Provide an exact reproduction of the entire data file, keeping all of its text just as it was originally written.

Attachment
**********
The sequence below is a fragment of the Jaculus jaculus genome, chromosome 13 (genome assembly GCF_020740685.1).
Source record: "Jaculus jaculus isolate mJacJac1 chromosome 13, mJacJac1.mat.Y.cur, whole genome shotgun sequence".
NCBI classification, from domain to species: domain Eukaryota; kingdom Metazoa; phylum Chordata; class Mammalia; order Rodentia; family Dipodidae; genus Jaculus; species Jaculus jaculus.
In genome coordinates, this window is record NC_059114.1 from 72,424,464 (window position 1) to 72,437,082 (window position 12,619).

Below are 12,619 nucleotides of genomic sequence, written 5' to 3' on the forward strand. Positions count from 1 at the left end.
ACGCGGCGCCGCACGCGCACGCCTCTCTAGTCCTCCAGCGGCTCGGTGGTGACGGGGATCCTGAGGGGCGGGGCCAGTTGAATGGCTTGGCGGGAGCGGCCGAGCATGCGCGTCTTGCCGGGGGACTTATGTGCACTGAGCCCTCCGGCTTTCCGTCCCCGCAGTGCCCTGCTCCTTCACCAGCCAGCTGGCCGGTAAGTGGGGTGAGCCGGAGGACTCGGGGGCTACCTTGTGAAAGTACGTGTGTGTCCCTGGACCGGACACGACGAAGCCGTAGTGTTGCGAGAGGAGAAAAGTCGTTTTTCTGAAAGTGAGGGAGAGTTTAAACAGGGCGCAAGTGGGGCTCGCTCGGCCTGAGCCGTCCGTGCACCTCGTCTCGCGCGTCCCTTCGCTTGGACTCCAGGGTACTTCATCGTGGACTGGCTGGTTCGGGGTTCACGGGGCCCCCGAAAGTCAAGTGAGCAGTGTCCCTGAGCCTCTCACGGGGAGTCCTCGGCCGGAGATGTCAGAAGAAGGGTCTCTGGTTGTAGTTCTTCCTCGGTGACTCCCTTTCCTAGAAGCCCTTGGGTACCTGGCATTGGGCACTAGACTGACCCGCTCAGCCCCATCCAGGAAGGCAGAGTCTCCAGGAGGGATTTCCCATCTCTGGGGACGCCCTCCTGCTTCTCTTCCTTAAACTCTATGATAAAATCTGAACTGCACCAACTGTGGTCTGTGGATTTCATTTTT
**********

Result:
The sequence below is a fragment of the Jaculus jaculus genome, chromosome 13 (genome assembly GCF_020740685.1).
Source record: "Jaculus jaculus isolate mJacJac1 chromosome 13, mJacJac1.mat.Y.cur, whole genome shotgun sequence".
NCBI classification, from domain to species: domain Eukaryota; kingdom Metazoa; phylum Chordata; class Mammalia; order Rodentia; family Dipodidae; genus Jaculus; species Jaculus jaculus.
In genome coordinates, this window is record NC_059114.1 from 72,424,464 (window position 1) to 72,437,082 (window position 12,619).

Below are 12,619 nucleotides of genomic sequence, written 5' to 3' on the forward strand. Positions count from 1 at the left end.
ACGCGGCGCCGCACGCGCACGCCTCTCTAGTCCTCCAGCGGCTCGGTGGTGACGGGGATCCTGAGGGGCGGGGCCAGTTGAATGGCTTGGCGGGAGCGGCCGAGCATGCGCGTCTTGCCGGGGGACTTATGTGCACTGAGCCCTCCGGCTTTCCGTCCCCGCAGTGCCCTGCTCCTTCACCAGCCAGCTGGCCGGTAAGTGGGGTGAGCCGGAGGACTCGGGGGCTACCTTGTGAAAGTACGTGTGTGTCCCTGGACCGGACACGACGAAGCCGTAGTGTTGCGAGAGGAGAAAAGTCGTTTTTCTGAAAGTGAGGGAGAGTTTAAACAGGGCGCAAGTGGGGCTCGCTCGGCCTGAGCCGTCCGTGCACCTCGTCTCGCGCGTCCCTTCGCTTGGACTCCAGGGTACTTCATCGTGGACTGGCTGGTTCGGGGTTCACGGGGCCCCCGAAAGTCAAGTGAGCAGTGTCCCTGAGCCTCTCACGGGGAGTCCTCGGCCGGAGATGTCAGAAGAAGGGTCTCTGGTTGTAGTTCTTCCTCGGTGACTCCCTTTCCTAGAAGCCCTTGGGTACCTGGCATTGGGCACTAGACTGACCCGCTCAGCCCCATCCAGGAAGGCAGAGTCTCCAGGAGGGATTTCCCATCTCTGGGGACGCCCTCCTGCTTCTCTTCCTTAAACTCTATGATAAAATCTGAACTGCACCAACTGTGGTCTGTGGATTTCATTTTT